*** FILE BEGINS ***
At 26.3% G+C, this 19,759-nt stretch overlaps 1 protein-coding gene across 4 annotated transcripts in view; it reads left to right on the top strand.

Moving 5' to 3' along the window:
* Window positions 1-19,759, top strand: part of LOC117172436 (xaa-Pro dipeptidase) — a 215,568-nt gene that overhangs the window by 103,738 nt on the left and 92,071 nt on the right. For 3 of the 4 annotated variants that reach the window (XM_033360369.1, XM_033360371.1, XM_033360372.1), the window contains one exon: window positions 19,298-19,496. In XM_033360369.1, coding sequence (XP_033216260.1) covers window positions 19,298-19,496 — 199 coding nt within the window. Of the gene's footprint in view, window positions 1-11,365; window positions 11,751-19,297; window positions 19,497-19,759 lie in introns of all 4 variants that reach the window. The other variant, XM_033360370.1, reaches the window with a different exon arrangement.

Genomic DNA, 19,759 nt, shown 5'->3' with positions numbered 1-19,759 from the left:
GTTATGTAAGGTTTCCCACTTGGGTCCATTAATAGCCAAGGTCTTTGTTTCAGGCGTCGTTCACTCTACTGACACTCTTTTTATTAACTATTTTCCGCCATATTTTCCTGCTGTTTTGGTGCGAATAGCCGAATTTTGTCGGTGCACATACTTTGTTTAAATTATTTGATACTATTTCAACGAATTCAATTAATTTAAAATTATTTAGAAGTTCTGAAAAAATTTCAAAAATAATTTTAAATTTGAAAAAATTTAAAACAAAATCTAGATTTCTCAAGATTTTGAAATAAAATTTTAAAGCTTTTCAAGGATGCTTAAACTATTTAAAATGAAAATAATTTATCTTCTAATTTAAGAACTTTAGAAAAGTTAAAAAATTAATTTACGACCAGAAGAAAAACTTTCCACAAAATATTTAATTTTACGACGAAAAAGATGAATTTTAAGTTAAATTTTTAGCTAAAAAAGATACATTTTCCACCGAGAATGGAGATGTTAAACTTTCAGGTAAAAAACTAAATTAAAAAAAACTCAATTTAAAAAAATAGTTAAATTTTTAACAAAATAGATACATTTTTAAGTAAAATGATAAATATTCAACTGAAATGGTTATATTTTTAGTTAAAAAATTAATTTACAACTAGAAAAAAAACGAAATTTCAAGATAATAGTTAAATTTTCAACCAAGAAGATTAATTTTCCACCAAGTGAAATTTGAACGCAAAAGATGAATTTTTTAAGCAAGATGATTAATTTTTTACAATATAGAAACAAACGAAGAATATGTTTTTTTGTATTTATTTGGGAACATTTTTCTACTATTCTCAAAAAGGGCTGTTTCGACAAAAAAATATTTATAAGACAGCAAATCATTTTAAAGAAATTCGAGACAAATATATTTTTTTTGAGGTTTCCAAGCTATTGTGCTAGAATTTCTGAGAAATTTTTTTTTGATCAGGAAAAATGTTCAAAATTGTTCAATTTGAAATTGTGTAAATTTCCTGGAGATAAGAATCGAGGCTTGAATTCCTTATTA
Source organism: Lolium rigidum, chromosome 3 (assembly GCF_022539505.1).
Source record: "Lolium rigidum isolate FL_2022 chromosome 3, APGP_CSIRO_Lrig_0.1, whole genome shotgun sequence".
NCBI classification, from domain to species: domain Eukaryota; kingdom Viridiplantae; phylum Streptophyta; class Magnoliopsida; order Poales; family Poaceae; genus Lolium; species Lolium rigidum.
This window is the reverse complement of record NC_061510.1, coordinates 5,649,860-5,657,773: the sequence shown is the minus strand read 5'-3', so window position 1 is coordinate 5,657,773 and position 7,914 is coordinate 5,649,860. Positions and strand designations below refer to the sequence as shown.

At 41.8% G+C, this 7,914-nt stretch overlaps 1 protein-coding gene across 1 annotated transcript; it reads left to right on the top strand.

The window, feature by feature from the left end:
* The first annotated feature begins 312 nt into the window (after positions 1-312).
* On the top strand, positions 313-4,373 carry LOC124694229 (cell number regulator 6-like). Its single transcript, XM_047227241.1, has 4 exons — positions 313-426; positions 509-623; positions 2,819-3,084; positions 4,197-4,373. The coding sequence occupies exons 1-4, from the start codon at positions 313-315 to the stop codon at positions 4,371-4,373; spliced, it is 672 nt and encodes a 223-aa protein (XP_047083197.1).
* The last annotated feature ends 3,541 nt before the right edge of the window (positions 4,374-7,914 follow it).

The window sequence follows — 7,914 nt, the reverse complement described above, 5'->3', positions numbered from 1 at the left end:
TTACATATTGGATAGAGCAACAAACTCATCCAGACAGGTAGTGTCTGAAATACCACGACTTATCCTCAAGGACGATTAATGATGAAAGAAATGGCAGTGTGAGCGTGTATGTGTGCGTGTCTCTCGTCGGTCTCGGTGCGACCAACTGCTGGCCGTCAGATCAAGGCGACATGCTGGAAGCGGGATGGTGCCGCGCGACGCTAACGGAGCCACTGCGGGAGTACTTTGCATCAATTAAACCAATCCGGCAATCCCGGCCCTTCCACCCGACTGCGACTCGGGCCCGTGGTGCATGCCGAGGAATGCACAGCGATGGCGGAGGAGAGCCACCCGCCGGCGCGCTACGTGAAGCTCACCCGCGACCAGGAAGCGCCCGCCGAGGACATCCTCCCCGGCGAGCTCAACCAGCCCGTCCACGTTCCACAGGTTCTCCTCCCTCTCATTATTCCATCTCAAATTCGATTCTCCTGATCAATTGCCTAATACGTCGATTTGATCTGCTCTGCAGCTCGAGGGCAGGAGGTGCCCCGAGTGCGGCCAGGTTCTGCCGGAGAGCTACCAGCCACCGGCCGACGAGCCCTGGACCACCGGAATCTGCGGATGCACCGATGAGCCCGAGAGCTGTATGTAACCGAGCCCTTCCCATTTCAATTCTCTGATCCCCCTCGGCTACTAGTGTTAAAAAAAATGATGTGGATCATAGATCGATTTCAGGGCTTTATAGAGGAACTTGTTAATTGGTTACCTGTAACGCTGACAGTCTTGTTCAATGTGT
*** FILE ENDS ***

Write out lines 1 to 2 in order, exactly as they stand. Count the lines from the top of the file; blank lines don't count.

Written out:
At 26.3% G+C, this 19,759-nt stretch overlaps 1 protein-coding gene across 4 annotated transcripts in view; it reads left to right on the top strand.

Moving 5' to 3' along the window: